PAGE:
had spoiled it in dressing ; that the Having, as I thought, now got rid of carrier who should have brought my all my troubles, connected with this af- mutton from Dunfermline (they kill fair, I gave myself no farther disquiet; capital mutton at Dunfermline) had but at half-past four sat down to 'à not arrived ;-and for the want of hot beef-steak, and a cold fowl, the re- dishes, that I never could bear warm mains of yesterday's dinner, I had meat in any thing like hot weather. scarcely finished my meal, however, My guests very good-naturedly symwhen the clock struck five, and almost pathized with my misfortunes. We at the same moment the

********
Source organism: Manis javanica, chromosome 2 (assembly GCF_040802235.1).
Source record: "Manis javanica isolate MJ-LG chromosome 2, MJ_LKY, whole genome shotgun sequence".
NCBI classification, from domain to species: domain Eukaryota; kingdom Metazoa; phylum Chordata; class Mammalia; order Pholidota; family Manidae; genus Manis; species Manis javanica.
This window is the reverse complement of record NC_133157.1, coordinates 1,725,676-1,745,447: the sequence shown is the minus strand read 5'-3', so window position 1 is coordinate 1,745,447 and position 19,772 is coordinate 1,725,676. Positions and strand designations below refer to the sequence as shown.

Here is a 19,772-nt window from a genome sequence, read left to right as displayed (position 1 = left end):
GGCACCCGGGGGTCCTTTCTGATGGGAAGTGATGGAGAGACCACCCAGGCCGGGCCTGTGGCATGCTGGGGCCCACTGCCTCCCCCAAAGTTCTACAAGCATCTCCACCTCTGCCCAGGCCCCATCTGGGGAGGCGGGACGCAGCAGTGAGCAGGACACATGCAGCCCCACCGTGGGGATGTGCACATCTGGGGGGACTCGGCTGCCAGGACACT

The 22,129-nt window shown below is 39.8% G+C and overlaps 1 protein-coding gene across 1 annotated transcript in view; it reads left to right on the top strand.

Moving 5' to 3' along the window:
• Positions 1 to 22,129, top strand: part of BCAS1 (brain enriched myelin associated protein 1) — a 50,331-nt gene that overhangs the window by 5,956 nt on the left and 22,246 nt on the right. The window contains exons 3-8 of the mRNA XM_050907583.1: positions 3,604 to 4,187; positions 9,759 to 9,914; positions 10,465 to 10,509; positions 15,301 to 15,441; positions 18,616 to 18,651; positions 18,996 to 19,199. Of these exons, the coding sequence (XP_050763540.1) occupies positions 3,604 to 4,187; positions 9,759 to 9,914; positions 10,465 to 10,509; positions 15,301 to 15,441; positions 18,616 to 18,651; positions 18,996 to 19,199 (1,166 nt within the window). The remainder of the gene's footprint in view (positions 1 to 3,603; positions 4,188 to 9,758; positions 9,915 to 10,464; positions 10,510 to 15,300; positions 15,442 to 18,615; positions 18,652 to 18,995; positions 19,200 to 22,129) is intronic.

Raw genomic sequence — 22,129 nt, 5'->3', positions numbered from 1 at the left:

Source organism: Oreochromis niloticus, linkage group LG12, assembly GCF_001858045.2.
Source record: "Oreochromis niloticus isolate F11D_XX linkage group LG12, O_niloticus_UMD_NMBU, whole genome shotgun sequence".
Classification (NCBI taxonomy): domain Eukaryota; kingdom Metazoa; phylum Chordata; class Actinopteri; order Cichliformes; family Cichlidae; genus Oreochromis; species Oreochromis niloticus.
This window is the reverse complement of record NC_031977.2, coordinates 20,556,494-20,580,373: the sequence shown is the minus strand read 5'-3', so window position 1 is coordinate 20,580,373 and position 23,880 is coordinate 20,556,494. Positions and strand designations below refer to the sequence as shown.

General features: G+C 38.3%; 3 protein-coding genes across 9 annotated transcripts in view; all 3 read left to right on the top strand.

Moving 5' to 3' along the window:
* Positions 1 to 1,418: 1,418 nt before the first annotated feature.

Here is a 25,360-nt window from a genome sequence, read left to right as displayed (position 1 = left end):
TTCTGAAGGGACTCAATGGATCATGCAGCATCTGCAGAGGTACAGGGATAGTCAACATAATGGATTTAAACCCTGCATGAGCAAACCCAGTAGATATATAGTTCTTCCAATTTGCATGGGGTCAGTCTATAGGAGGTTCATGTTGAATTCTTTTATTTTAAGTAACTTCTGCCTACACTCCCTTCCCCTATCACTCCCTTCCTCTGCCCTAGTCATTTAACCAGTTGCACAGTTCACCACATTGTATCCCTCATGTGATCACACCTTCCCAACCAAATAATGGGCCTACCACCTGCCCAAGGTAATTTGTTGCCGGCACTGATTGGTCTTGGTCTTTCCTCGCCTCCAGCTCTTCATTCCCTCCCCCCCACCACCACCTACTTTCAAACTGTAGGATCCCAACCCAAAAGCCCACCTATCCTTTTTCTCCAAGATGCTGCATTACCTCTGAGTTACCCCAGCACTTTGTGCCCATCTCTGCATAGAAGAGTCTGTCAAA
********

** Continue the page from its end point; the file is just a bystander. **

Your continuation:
door bell rung, cursed all bad and careless cooks-gave with violence. Starting from the table, stupid carriers to the devil in chorus ; and wiping my mouth, the possibility and in the intervals of mastication and of my friends not having received my speaking, washed down the cold vienotes of anti-invitation first struck me. tuals with my good Madeira. Though This was not the time for long delibe- little George, my youngest boy, when ration ; and I had dispatched the child- he made his appearance after dinner, ren to the nursery, exchanged half-a- exclaimed, in the fulness of his little dozen sentences with Mrs Columbus, heart, “ Papa's getting two dinners toand given the servant some necessary day, Betty says, is not that funny ?" instructions, all in the short space of and several other allusions were made three minutes. Up stairs I then flew to what had actually happened; yet I to the drawing-room, and throwing did not perceive that my friends notimyself on a couch, took a newspa- ced the circumstance, at least I flatter. per, and assumed the appearance of ed myself they did not, and we spent one endeavouring to while away the altogether a very pleasant evening. I time till dinner was ready. My friends had not the courage at the time to tell were ushered in, devilish hungry, as my misfortunes at marketing, or the they said, from having a long ride or adventure of the turbot, as the true walk, I forget which, and expressing reason of the cold dinner; and should a wish that the dinner would not be not now have revealed the secret, but long in coming. After waiting fully that being in the country, I shall not half an hour, during which I had start- have the honour of being laughed at ed fifty different subjects, such as the for å month to come. weather-the King—the Queen—the As I, Christopher Columbus, am alplayers the clergy-poor-rates—and most the only modern writer (ex. the national debt—any one of which cept, perhaps, my cousin North), who was sufficientinordinary circumstances knows how to blend mirth and moto have filled up an afternoon; (why rality sweetly together, and as there